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Bioarchaeology, Genetics and IP Working Group

Co-Chairs: Daryl Pullman (Memorial University), Alan Goodman (Hampshire College) and Dorothy Lippert (Smithsonian National Museum of Natural History)

Intellectual Property +DNA (G. Nicholas image)At the interface between genetics and culture, what happens when data are contradictory? — this group is exploring such issues, as well as how genetic and biological data are being used to claim cultural relationships and affiliations. In settling issues over sovereignty, or rights to land, material objects, and intellectual property, are genetic data being given more credence than oral tradition? Other topics include the use of genetics in such contemporary affiliation and property debates, and in other areas including the use of an individual’s genetics, the use of personal medicine which targets an individual’s genetic profile, and the risk of a group to a specific disease. Collaborative theoretical studies may seek to understand the current theory and practice of the use of genetic and biological data in repatriation cases; define key terms in biology and genetics to ensure that these data sets are not taken at their face values without exploring the complex range of readings they may be open to; and explore issues posed by the rapidly increasing availability of genetic information. The Working Group is also examining specific issues involved in having access to data on the potential disease risk of a community, in using genetic data to claim material objects, and in collecting and using genetic information from Indigenous peoples.

Activities and Output:

  • Panel discussion on “Implications of the Genographic Project for Archaeology,” held at the 2008 Chacmool conference, organized by George Nicholas and Julie Hollowell. Panelists included team members Daryl Pullman, Sheila Greer, and Dongya Yang;
  • Presentation in the Research Ethics session organized by collaborator Murielle Nagy at the Inuit Studies conference in November 2010, since published in a special issue of Inuit Studies.


Other Publications:

Hollowell, J. and G. Nicholas (editors). 2009. Decoding Implications of the Genographic Project for Archaeology and Cultural Heritage. International Journal of Cultural Property 16(2): 141–181. Includes the transcript of a panel discussion that features D. Pullman, S. Greer, and D. Yang.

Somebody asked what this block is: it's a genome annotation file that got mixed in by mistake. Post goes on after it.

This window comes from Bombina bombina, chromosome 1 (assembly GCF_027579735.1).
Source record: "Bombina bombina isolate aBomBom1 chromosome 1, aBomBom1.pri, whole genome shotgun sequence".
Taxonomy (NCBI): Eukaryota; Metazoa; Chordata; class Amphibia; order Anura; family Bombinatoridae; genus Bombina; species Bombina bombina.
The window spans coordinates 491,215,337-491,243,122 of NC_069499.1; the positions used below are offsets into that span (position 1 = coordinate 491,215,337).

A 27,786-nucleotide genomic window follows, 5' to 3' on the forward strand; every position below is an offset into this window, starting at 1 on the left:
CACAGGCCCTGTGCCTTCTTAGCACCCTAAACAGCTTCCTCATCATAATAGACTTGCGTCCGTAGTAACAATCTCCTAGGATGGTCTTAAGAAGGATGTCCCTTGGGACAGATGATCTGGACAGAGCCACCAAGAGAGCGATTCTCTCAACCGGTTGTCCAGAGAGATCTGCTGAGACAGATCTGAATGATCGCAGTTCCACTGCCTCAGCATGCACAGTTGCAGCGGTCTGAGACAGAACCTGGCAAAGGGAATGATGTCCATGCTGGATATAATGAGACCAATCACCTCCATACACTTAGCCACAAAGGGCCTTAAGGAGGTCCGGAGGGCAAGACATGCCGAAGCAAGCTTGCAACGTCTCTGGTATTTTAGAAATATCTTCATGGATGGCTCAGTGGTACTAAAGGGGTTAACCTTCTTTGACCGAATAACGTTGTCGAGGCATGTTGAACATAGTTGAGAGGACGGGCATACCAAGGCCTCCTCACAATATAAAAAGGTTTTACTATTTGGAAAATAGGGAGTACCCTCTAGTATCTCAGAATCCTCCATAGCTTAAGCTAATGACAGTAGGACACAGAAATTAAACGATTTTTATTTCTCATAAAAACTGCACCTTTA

Nicholas, G., J. Jules and C. Dan. 2008. Moving Beyond Kennewick: Other Native American Perspectives on Bioarchaeological Data and Intellectual Property Rights. In Kennewick Man: Perspectives on the Ancient One, edited by H. Burke, et al., pp. 233–243. Left Coast Press.


More from the Bioarchaeology, Genetics and IP Working Group:

Blog Posts
King Richard III
Posted Mar 18, 2013

By Alexa Walker

On February 4, 2013, the University of Leicester announced that the bones of King Richard III (1452-1485) had been unearthed from beneath a parking lot in Leicester, England. 

études inuit studies
Posted Nov 22, 2012

The current issue of Etudes Inuit Studies features articles by a number of IPinCH team members. Edited by Murielle Nagy, the theme of the issue is Intellectual Property and Ethics, and the content is derived from the 2010 Inuit Studies Conference.

Posted Feb 8, 2010

An essay for a special section of the March 2010 issue of Anthropology News by IPinCH team members George Nicholas, John Welch, Alan Goodman and Randall McGuire. 

Posted Aug 14, 2009

The current issue of the International Journal of Cultural Property (16:2) contains a special section on “Decoding the Implications of the Genographic Project for Archaeology and Cultural Heritage,” edited by Julie Hollowell and George Nicholas.

Dr. Radut | project_component